WASHINGTON, Aug. 26 (UPI) -- The Federal Reserve's newly created Facebook page has been quickly overrun with comments from critics and Internet "trolls."
A press release on Aug. 18 announced the creation of the Facebook page.
"The Federal Reserve Board launched a Facebook page Leaving the Board on Thursday with the aim of increasing the accessibility and availability of Federal Reserve Board news and educational content," the release stated.
The page has gained more than 13,000 likes but has been flooded with critical and sarcastic comments, starting from its very first post.
"Can you guys please help me get some of that QE? I'm trying to buy 16 cars, 4 houses, 2 jets and a yacht," one commenter wrote. "I swear it will stimulate the economy. I'll spend it all and cycle it back. I know velocity needs to pick up so I'll make sure to pay lots of models to live in my houses and travel with me. Thanks Fed! You are such a moral and upstanding institution!"
"Tell me more about the private meeting on Jekyll island and the plans for public prosperity that some of the worlds richest and most powerful bankers made in secret, please," another commenter wrote on Thursday, referring to the privately owned island off the coast of Georgia where bankers and political leaders met in 1910 to discuss the creation of the Federal Reserve system.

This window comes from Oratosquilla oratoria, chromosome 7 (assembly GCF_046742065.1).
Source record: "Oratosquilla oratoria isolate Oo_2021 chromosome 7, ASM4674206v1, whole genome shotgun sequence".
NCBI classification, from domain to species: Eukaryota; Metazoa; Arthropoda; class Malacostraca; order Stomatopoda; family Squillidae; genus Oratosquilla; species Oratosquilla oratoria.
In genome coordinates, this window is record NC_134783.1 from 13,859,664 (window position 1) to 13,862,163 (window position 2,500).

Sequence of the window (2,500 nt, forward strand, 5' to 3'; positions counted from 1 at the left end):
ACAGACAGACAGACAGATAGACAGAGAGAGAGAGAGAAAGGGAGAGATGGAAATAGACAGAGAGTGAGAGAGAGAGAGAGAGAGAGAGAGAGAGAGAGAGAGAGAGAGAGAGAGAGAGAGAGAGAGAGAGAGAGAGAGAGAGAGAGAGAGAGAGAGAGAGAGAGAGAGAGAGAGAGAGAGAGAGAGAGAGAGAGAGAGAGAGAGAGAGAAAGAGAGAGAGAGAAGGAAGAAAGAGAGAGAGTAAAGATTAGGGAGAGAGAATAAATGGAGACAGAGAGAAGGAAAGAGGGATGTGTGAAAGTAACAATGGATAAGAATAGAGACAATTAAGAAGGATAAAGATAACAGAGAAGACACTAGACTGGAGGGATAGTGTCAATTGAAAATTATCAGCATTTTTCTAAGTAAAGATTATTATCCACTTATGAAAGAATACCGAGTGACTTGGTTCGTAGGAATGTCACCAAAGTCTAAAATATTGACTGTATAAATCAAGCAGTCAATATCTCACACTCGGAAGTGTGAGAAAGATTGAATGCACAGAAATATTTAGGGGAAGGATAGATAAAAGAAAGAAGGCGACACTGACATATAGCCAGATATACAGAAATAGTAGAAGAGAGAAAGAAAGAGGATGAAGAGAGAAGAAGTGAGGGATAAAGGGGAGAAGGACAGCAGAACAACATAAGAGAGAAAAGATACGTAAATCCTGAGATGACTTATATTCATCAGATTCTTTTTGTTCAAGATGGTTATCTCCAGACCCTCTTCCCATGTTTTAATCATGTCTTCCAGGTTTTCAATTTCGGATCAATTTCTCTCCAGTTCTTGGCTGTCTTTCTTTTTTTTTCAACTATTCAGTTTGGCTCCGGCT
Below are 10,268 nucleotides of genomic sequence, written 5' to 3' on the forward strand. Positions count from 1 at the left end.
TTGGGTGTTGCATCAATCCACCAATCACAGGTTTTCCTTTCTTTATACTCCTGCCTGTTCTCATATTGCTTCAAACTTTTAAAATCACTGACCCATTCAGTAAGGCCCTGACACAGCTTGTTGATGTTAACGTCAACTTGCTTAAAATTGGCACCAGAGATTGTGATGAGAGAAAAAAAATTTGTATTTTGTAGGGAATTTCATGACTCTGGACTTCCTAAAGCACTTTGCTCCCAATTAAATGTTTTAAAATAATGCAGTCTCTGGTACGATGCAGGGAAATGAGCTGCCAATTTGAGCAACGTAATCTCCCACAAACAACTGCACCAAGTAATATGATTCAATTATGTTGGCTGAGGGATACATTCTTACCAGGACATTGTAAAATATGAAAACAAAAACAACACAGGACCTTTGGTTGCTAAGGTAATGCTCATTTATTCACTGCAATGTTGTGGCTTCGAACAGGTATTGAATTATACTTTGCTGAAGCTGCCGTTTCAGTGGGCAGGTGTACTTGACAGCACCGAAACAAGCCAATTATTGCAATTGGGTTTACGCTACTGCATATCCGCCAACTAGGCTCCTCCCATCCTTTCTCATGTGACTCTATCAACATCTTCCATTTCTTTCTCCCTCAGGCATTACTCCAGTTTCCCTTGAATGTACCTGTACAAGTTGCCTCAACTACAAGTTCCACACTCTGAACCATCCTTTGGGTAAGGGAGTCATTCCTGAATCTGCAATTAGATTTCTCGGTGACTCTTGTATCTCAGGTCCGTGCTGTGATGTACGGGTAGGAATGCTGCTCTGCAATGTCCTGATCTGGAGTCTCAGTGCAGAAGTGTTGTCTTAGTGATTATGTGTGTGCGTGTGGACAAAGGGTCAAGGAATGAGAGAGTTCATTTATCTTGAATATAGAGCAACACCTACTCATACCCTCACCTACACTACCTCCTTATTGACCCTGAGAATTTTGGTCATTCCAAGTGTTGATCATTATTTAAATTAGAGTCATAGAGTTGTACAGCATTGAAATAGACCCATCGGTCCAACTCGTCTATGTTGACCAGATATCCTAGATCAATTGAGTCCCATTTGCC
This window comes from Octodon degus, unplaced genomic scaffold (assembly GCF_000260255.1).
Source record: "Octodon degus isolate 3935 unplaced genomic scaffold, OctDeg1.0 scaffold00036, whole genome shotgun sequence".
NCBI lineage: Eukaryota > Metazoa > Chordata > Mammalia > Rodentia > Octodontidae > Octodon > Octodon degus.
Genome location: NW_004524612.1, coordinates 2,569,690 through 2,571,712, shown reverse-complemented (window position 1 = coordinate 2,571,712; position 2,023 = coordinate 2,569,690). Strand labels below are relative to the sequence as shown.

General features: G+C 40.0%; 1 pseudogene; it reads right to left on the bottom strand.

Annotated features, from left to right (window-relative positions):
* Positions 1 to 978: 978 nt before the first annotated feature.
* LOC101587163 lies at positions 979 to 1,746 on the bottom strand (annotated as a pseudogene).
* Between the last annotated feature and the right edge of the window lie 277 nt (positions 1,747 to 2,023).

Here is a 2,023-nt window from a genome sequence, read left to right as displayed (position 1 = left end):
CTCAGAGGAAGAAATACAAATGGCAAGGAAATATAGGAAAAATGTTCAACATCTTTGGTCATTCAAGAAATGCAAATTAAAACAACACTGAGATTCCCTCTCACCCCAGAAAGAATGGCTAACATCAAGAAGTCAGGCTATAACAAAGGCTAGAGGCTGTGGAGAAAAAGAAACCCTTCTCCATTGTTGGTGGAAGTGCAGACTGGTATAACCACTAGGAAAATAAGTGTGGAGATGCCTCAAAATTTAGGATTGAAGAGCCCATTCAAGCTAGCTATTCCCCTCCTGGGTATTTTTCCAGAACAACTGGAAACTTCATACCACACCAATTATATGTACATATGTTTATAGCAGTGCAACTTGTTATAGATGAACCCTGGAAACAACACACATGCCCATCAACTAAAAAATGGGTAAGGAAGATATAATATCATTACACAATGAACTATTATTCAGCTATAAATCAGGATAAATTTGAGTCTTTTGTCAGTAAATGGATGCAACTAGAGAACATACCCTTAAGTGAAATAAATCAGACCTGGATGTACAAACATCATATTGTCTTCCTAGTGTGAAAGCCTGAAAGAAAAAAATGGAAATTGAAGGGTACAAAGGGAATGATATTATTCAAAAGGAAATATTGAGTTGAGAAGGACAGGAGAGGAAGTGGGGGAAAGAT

A Federal Reserve spokesman told US News the Facebook page was created as part of a plan to emphasize "enhancing communications via the board's website and other external channels," including existing Twitter, Flickr and LinkedIn pages.
"The goal of our Facebook page is to inform a broad range of Americans about the activities and policies of the Federal Reserve," the spokesman said. "We are achieving that goal. In its first week, the page has reached more than 100,000 people and increased traffic to our website."
The spokesman also added that comments were being read and addressed by additional posts.
"We are reading the comments and, from time to time, are responding by posting additional information to address common questions," he said.